Today we will attempt to solve a mystery for our reader: is her family dealing with bed bugs or carpet beetle larvae? She explained that they are currently using a professional treatment in their home for bed bugs, but hasn’t seen any bed bugs yet. She did find this specimen on the wall next to the toilet, and another one on the doorway leading to her basement:
Our reader explained that she stayed in a hotel a few months ago, so figured that the bed bugs came with her family back from the hotel. However, now she is wondering if these could actually be carpet beetle larvae, especially since she hasn’t seen any bed bugs. She knows that carpet beetle larvae can cause a skin rash, so thinks they might have been confusing the rash for bed bug bites. Since she has young children in her house, she is keen to abandon the pesticide treatment if it isn’t actually treating bed bugs. Let’s take a closer look at this organism:
So, is this a carpet beetle larva or a bed bug? Bed bugs are usually about the size of an appleseed with a flat, brown, oval-shaped body. Carpet beetle larvae are about the same size as bed bugs, but have round, segmented, rust-colored bodies that are typically covered in tiny coarse hairs. Despite the wonderful photograph, it is still quite difficult to determine if this is a carpet beetle larva or a bed bug. We are not 100% confident, but after zooming in on the photographs and noticing what could be tiny hairs on the specimen, we think this is a carpet beetle larva.
It is easy to confuse bed bugs and carpet beetle larvae since they have similar appearances and habitats (beds for example!) Like our reader mentioned, both may also cause some skin discomfort. Carpet beetle larvae don’t bite like bed bugs, but their coarse hairs can cause a skin irritation known as carpet beetle dermatitis. The good news is that if we are correct in believing these are carpet beetle larvae and not bed bugs, the pesticide treatment can come to an end. The best way to get rid of carpet beetle larvae doesn’t involve pesticides, just thorough cleaning.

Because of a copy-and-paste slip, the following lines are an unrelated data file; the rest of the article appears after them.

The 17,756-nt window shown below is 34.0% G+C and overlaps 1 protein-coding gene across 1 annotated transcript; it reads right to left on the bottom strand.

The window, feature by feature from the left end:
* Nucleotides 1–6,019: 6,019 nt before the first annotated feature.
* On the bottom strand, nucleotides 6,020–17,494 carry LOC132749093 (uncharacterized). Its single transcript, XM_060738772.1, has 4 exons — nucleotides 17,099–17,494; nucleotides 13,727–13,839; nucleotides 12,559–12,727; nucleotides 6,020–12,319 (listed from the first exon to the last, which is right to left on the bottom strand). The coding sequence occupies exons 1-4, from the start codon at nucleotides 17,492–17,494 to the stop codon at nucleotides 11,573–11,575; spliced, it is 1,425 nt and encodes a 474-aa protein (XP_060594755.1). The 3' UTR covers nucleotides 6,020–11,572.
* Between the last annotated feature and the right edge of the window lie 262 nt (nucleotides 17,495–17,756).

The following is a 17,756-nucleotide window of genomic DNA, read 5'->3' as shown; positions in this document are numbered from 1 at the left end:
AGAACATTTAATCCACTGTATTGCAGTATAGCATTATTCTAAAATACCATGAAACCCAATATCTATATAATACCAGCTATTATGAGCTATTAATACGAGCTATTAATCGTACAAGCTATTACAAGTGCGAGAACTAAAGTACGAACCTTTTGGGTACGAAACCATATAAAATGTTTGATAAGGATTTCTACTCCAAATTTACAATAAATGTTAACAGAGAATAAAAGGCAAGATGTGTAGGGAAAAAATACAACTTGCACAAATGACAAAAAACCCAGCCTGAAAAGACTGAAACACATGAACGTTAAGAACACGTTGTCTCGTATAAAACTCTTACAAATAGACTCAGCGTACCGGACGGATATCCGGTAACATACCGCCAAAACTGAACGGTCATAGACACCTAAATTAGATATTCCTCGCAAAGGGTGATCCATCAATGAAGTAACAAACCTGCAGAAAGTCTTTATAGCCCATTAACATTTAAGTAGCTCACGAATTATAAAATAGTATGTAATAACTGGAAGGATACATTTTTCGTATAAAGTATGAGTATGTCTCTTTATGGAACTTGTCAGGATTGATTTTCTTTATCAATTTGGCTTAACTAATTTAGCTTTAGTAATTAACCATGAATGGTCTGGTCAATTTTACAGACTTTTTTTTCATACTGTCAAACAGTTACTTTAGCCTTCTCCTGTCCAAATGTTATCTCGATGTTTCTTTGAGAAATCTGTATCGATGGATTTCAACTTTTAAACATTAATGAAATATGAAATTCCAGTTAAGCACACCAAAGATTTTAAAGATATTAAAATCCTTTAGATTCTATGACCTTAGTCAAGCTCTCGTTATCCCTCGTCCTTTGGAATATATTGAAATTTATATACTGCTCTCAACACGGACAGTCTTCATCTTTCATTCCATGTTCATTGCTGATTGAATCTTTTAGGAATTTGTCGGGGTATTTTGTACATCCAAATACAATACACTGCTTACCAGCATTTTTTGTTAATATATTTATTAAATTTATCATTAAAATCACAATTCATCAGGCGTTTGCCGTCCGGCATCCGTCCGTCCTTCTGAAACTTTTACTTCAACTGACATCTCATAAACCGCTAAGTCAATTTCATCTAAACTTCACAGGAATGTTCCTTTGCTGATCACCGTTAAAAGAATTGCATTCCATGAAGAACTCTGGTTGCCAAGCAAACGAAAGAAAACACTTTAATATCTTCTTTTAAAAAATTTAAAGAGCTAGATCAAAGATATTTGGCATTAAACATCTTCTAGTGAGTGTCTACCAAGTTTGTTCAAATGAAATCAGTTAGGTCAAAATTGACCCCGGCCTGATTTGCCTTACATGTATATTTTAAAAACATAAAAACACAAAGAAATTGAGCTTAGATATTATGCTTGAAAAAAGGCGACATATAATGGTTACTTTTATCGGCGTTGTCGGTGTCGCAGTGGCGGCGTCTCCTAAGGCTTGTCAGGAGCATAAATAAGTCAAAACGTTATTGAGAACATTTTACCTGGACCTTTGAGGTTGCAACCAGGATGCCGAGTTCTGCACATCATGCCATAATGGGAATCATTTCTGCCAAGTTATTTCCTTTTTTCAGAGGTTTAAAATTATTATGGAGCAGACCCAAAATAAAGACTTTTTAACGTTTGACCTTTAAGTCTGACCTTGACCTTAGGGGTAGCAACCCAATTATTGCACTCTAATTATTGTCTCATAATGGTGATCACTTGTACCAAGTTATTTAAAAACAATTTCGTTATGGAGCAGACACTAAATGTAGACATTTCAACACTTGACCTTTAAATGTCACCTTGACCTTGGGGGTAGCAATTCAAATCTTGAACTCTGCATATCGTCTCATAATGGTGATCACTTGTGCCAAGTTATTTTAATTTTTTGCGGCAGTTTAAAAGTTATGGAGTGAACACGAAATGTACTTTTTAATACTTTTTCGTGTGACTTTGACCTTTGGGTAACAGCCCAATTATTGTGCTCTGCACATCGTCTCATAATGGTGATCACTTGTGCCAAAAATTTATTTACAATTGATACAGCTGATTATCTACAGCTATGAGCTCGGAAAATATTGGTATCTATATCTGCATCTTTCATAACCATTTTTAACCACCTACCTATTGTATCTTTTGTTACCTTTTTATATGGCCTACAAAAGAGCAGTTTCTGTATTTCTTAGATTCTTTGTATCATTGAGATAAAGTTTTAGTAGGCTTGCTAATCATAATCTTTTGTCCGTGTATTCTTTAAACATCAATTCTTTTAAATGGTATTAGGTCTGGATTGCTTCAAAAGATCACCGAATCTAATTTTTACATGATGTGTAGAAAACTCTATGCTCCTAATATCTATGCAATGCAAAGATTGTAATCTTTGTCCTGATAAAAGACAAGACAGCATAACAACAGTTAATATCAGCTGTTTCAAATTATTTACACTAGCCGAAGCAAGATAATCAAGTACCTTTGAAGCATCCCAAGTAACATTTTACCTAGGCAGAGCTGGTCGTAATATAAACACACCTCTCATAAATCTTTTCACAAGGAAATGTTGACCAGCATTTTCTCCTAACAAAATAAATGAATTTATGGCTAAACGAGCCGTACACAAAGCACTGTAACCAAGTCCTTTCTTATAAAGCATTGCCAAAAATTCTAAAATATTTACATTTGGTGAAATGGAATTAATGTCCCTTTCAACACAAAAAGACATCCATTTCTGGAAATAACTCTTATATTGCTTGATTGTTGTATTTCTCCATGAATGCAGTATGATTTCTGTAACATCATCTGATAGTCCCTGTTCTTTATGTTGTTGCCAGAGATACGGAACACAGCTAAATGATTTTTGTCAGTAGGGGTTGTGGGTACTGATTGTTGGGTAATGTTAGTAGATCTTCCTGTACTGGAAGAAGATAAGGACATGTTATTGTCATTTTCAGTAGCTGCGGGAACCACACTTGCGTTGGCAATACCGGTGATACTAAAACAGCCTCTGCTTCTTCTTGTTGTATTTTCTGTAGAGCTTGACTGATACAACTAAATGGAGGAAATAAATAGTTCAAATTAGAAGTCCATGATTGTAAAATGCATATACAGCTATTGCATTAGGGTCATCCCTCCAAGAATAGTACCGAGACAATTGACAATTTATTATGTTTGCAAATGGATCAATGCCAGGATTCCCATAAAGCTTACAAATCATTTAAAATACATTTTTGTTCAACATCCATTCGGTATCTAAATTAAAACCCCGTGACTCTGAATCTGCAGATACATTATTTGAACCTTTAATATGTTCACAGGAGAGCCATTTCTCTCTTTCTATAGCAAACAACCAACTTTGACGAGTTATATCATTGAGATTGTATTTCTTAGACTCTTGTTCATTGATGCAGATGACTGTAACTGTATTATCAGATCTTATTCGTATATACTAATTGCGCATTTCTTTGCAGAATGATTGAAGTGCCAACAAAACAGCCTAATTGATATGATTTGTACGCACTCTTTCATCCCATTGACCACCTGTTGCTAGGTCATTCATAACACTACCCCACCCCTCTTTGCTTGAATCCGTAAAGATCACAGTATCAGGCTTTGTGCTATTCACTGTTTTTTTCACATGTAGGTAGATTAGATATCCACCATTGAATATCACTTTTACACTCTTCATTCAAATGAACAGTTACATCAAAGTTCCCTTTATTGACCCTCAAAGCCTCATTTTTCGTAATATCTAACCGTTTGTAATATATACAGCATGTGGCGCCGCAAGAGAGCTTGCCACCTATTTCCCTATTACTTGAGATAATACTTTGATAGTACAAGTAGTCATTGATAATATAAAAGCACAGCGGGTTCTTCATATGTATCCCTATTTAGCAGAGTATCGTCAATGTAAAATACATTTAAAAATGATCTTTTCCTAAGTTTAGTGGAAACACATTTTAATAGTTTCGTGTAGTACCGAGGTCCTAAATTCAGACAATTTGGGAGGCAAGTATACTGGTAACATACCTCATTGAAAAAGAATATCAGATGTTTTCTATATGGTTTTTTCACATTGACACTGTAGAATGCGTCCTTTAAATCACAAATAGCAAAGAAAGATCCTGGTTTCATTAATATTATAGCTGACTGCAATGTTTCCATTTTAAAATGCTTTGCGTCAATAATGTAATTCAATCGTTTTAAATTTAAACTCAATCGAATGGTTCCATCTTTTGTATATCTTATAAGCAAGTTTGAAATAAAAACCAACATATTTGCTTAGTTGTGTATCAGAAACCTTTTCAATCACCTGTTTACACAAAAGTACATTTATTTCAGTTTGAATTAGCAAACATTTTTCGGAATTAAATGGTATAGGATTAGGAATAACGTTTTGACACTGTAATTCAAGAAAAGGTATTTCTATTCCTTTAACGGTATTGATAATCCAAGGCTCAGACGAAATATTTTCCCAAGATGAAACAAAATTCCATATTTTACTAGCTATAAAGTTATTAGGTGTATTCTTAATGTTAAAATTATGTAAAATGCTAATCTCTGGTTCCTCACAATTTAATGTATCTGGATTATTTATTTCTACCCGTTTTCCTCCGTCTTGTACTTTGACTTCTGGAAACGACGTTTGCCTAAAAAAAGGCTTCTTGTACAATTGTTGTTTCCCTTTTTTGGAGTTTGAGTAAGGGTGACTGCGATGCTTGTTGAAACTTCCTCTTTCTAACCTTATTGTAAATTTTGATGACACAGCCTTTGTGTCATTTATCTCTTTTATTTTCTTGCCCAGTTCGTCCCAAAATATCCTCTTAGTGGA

Our reader will need to begin a cleaning regime that might give her a headache at first, but will pay off when her home is larvae-free! She will first need to identify the location and source (or possibly locations and sources) of carpet beetle larvae in her home. They feed on a wide variety of items such as upholstered furniture, bedding, wool, feathers, felt, and clothing. Our reader will need to either dispose of or temporarily remove damaged items from her home, and clean all fabrics that have been infested. Even if she doesn’t see carpet beetle larvae on a specific item, it is a good bet to clean it if she found larvae or evidence of larvae in the area of the item because it could contain unseen eggs. In addition to doing laundry, our reader will need to sweep, vacuum, and dust her home often. While we know this is daunting, we cannot stress how important it is to be diligent in the cleaning efforts. Carpet beetle larvae are tricky! They can survive for long periods of time without eating and can travel to other rooms in a house looking for food.
In conclusion, we believe the mysterious brown bugs our reader found in her home are carpet beetle larvae, not bed bugs. We wish our reader the best of luck and happy cleaning!